At what point do you actually know who you are? Do you ever do?
That is the central question at the heart of Nick Abadzis’ Hugo Tate collection (Blank Slate Books, 2012), which compiles his late ’80s and early ’90s strip from Deadline magazine. You learn and grow as you go through life — and that seems to apply to both the character of Hugo and Abadzis as an artist.
Hugo starts out as little more than a doodle. He’s basically a stick figure — with his round head and only scant facial features and crudely drawn body, he’s more a suggestion of a person than a representation of one. As the strips continue, Hugo’s friends are all more realistically drawn in Abadzis’ classic style, but Hugo remains separate and cartoony. He’s not fully formed yet.
As the story and strip progresses, Hugo does take on more notable characteristics, although Abadzis never gives him complete facial features. It becomes easy to see yourself in Hugo because he doesn’t look like anyone in particular.
Beginning with a 3×3, 9-panel structure, the formality of Hugo Tate is a contrast to the looseness of the drawing. Abadzis, however, does begin to ditch this rigid layout for more inventive ones. The later, open pages are a marked contrast to what begins the book — it’s an artist testing his storytelling limits and what he’s capable of. Joyfully, though, Abadzis does often return to the 3×3 grid in Hugo Tate, especially in the last few pages, providing a beautiful echo of all that came before.
Women play a surprisingly strong role in this book. Although Hugo is the focus, it’s about those around him, too. Perhaps the biggest influence on Hugo’s life is his older sister, Edie, and I’d love to read an entire comic about the beautiful and self-assured Dorinda. While Hugo’s briefly-seen (ex-)girlfriend Mattie is a bit of a cypher — Hugo can’t even recall the exact circumstances in which he met her (he was drunk) — she still seems to have her own life. I kind of love that all the people around Hugo seem to have more going on than he does.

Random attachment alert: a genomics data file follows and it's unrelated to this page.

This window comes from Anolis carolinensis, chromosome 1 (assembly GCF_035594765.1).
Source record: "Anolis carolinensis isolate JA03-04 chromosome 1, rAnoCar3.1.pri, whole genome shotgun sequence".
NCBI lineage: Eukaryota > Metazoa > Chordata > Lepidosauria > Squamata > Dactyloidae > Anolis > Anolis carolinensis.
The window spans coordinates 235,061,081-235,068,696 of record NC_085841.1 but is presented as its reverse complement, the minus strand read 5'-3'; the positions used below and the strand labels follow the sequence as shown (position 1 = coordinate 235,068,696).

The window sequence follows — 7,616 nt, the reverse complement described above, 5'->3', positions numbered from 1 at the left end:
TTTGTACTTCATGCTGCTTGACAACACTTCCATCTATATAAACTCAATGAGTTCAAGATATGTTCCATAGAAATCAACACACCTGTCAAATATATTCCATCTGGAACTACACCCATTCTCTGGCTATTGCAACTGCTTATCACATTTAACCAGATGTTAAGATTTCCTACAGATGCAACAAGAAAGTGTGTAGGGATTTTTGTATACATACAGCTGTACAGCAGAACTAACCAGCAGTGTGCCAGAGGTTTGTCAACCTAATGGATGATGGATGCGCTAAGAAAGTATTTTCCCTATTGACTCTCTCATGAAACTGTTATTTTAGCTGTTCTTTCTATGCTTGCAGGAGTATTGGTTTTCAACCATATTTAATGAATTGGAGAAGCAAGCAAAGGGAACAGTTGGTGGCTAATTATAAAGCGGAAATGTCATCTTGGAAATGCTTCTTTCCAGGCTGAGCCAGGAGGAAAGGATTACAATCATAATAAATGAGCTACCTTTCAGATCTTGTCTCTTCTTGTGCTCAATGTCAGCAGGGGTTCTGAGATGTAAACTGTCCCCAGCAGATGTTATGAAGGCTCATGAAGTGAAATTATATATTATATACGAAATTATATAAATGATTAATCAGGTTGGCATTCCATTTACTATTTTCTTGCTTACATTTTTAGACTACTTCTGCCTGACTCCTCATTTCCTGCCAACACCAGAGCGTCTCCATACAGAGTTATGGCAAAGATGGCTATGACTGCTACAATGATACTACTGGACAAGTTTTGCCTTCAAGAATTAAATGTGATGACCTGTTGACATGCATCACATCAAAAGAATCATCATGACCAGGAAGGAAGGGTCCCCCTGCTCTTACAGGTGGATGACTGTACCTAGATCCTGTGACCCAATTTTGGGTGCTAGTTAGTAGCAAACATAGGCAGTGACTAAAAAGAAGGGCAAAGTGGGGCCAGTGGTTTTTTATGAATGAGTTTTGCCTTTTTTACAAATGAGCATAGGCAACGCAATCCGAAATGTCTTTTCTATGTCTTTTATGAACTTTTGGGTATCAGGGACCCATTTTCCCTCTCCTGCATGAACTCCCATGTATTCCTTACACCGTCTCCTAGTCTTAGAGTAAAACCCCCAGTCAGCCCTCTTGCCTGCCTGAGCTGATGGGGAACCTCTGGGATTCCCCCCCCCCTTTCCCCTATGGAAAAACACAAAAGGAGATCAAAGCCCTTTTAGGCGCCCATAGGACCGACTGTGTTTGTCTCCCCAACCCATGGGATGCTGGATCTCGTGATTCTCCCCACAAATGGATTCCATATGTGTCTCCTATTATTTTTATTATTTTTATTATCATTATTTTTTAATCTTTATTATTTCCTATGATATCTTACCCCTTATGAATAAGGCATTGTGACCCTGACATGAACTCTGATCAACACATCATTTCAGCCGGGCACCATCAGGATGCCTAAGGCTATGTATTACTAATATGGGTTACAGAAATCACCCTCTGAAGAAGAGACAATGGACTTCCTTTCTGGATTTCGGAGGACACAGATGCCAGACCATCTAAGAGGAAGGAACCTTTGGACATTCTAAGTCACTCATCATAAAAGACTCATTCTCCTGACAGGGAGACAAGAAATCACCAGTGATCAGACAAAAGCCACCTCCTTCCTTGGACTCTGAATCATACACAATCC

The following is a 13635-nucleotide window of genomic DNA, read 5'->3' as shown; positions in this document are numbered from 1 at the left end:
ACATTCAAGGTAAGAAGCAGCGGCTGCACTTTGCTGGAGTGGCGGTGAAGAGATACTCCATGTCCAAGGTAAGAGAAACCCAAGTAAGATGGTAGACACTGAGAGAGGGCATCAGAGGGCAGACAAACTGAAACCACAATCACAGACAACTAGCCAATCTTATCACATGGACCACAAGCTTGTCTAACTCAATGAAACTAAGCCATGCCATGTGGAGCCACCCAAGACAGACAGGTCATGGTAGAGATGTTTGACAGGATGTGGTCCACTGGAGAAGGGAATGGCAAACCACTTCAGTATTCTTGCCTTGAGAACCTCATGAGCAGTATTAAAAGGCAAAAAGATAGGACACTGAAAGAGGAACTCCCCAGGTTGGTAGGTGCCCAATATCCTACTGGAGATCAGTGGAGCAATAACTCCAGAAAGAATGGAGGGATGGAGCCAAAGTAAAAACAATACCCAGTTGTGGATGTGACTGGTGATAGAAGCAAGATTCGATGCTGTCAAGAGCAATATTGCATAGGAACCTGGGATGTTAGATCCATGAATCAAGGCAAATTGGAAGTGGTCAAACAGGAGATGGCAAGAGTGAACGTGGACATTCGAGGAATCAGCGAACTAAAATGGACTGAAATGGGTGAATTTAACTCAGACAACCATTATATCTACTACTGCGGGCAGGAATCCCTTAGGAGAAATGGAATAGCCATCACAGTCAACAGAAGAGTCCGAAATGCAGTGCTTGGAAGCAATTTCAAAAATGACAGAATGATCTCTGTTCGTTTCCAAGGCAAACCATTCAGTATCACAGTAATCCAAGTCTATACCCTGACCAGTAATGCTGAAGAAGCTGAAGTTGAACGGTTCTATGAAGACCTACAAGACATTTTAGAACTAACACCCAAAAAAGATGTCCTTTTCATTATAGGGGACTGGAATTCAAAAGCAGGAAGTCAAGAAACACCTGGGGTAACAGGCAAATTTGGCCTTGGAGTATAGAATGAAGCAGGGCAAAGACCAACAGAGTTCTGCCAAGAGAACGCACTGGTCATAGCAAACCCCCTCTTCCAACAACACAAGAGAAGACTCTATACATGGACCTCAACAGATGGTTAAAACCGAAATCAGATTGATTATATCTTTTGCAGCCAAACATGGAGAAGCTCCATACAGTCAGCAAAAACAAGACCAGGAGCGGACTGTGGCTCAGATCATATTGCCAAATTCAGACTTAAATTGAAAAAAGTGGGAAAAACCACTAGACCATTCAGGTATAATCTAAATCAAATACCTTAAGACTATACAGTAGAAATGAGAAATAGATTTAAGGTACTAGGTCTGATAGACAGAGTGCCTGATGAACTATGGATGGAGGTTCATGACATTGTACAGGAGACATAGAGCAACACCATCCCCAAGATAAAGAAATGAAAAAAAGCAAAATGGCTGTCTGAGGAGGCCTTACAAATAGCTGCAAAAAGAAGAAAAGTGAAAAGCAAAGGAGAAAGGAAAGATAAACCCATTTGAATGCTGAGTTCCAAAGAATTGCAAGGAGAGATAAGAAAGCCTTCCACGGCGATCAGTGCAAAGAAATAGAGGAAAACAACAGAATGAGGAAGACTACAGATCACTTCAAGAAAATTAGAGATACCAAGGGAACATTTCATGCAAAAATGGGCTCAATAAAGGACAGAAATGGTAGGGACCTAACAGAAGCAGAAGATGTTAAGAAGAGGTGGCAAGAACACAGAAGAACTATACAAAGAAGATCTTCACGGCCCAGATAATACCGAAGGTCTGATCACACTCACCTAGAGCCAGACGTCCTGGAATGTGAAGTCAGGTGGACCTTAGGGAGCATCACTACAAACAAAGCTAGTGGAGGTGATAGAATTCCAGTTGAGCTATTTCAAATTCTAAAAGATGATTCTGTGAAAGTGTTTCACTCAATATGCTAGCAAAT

It may be a stretch to say that the character of Hugo is a stand-in for Abadzis at this time, but I appreciate that Abadzis seemed to understand that while Hugo may be adrift, the other people around him aren’t necessarily. It’s telling that the last several pages don’t even feature Hugo.
It’s not a story without its flaws. The episodic nature means plot threads don’t always necessarily connect, and Hugo’s cross-country trip just seems like a half-hearted attempt to say profound things about the U.S. and soap-opera twists and developments toward the end feel a little out of place, as if Abadzis wasn’t sure where else to take the story. But there’s an honesty about all of this — as much as it is about Hugo’s journey into adulthood, it’s about an artist finding what he wants to be saying. And the free, making-it-up-as-I-go feeling is charming. It doesn’t entirely work, but I admire that Abadzis felt daring enough to push Hugo’s story into a darker, more challenging place.
Abadzis was definitely developing his style here, but his line work is still stunning. Although some of the broad parodies of late ’80s New Yorkers or early ’90s Californians may come across as forced, his ability to capture distinctive personalities in his drawings is delightful. The suggestions made with facial expressions and wildly inventive dream sequences tend to set the mood for the story overall. It’s not just about a young man making his way in the world. It’s about all of us.
And ultimately, that’s why Hugo Tate resonates. Hugo is no one, but he is also all of us. His story isn’t my story, but I understand his desire to know what’s next. It’s not a perfect story perfectly told, but life is wonderfully messy, and that’s why Hugo Tate is so much fun. It’s not my story, but Hugo and his friends feel natural enough. I’d happily buy Hugo a beer and listen to his stories if he was real.
Nick Abadzis will be signing copies of Hugo Tate at Big Planet Comics‘ Bethesda location (4849 Cordell Ave.) from 3 to 5 p.m. June 9.
Review copy provided by Big Planet Comics.